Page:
If anyone is interested in contributing, just drop me a note and I will send you the details so that you can log on, edit, add, and contribute.


  1. Answering my own question, I have found of what a "Seaman's Library" consisted, at least in 1836: it was almost entirely religious tracts and manuals of good behavior.

    Here is the initial list approved in an Admiralty report of 4 June 1836:

    20 Book of Common Prayer, 24mo, demy, nonpareil, without Version of Psalms
    13 Great Importance of a Religious Life
    6 Bishop Wilson's Knowledge and Practice of Christianity Made Easy, Is. 6d.
    3 Bishop Watson's Apology for the Bible, 1 s. 6d.
    4 Nelson's Life, abridged from Sonthey, 3s. 3d.
    48 Directions for a Decent Behaviour in Public Worship,
    48 Jesus Christ a Pattern of Religion and Virtue,
    48 Bishop Gibson's Advice to Persons Recovered from sickness
    48 Stonehouse's Admonitions against Drunkenness
    48 Woodward's Kind Caution to Profane Swearers
    34 Rev. B. B. Woodd's Elementary Questions on the Church Catechism
    34 National Society's School Books
    34 Trimmer's Charity-School Spelling-Book, with Stories of Good and Bad Boys.
    34 Asheton on Death-bed Repentance,
    34 Christian Monitor
    34 Old Chaplain's Farewell Letter to Seamen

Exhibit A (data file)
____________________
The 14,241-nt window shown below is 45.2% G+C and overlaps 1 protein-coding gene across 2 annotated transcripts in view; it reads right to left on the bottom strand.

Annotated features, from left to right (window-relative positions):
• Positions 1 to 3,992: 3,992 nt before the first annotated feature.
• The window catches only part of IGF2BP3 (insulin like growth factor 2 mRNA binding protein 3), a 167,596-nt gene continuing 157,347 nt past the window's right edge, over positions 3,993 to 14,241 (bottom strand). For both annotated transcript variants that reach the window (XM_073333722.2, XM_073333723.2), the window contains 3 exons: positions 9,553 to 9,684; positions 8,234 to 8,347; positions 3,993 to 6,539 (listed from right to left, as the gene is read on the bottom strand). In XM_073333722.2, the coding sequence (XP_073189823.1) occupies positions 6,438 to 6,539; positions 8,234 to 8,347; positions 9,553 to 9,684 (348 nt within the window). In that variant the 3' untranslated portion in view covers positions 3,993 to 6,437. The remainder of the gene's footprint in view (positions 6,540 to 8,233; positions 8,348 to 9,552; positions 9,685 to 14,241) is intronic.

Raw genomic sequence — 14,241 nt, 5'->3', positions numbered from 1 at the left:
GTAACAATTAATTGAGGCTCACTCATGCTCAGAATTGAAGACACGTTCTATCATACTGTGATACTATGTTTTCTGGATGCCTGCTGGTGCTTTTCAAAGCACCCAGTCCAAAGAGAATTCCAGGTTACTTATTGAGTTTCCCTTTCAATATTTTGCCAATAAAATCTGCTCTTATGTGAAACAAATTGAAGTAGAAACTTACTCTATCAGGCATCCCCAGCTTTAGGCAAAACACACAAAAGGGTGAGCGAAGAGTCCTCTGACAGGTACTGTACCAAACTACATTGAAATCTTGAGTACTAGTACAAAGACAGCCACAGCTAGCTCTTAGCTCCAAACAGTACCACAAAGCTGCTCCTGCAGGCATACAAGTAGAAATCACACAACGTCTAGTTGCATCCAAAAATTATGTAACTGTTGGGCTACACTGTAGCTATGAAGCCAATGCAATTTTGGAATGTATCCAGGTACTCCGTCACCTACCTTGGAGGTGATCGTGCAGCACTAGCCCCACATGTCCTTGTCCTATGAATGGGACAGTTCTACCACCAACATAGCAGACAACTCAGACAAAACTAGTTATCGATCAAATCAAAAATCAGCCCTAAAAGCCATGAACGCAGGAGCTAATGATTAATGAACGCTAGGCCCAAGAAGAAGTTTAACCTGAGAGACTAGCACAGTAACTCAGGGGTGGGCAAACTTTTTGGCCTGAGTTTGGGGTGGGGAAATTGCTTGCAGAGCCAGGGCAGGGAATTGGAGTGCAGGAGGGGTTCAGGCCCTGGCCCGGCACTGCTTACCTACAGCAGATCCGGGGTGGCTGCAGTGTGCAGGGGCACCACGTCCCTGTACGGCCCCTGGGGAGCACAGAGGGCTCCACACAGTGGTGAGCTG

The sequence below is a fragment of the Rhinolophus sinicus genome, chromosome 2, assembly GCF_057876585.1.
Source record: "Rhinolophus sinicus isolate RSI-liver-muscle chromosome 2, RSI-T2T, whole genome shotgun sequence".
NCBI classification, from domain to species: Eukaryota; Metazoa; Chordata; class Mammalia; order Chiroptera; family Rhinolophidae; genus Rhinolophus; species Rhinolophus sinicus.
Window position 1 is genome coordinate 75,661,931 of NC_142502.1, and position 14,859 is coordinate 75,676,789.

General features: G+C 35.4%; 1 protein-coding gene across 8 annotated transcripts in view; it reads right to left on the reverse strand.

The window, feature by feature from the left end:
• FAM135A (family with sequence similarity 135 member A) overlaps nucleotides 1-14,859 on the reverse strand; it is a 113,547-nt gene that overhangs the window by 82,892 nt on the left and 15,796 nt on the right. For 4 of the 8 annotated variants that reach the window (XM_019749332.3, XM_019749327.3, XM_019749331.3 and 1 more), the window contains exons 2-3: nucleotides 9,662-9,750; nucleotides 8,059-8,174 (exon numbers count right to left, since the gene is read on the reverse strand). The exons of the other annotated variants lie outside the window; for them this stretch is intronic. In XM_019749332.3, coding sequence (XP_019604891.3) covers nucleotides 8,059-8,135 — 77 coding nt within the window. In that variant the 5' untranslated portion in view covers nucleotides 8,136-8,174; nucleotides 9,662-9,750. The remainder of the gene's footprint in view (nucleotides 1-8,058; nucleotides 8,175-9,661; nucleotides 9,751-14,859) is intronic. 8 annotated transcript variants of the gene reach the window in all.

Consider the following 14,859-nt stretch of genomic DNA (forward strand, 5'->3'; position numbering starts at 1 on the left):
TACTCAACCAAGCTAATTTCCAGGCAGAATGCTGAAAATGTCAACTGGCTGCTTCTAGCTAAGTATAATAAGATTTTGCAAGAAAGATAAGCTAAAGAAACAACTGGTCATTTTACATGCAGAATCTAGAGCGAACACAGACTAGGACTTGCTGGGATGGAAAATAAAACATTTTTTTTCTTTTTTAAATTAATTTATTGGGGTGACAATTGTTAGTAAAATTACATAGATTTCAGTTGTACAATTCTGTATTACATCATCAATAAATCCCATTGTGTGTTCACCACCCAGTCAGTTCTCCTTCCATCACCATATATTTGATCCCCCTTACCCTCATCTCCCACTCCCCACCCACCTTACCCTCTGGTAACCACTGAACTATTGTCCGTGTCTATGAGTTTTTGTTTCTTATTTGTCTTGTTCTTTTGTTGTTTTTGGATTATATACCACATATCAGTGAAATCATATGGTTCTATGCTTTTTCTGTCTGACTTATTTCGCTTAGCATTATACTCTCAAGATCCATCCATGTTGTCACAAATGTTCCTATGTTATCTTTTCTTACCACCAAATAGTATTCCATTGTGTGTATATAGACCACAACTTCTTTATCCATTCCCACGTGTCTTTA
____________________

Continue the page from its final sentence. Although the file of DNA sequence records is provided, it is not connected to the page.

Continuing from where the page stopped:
34 National School Society's Book, No. 1

  2. I also note that RJ Cyriax mentions some fiction being aboard E&T -- specifically the Pikcwick Papers and Nicholas Nickleby -- along with some bound early volumes of "Punch" -- but he does not give a source. Does anyone know where this might come from?

  3. Russell, Another small mystery: RHG Thomas in "London's first railway - the London & Greenwich" says "Each ship carried an engineer, three stokers and a copy of Gregory's book of locomotives" which would seem to mean CH Gregory's "Practical Rules for the Management of a Locomotive Engine" 1841. Thomas cites Cyriax who only mentions "technical treatises on the management of steam engines". Thomas reported he had discussions with Cyriax so perhaps Cyriax did provide this information but didn't provide a reference in his book. Perhaps the records of the Victualling Department would repay a closer look.

  4. Peter, many thanks for this. I have added Gregory's book to the library. I may try checking with EC Coleman, who used to work with AGE Jones who himself worked with Cyriax -- I have a feeling there's material out there which was assembled well beyond what was ever published!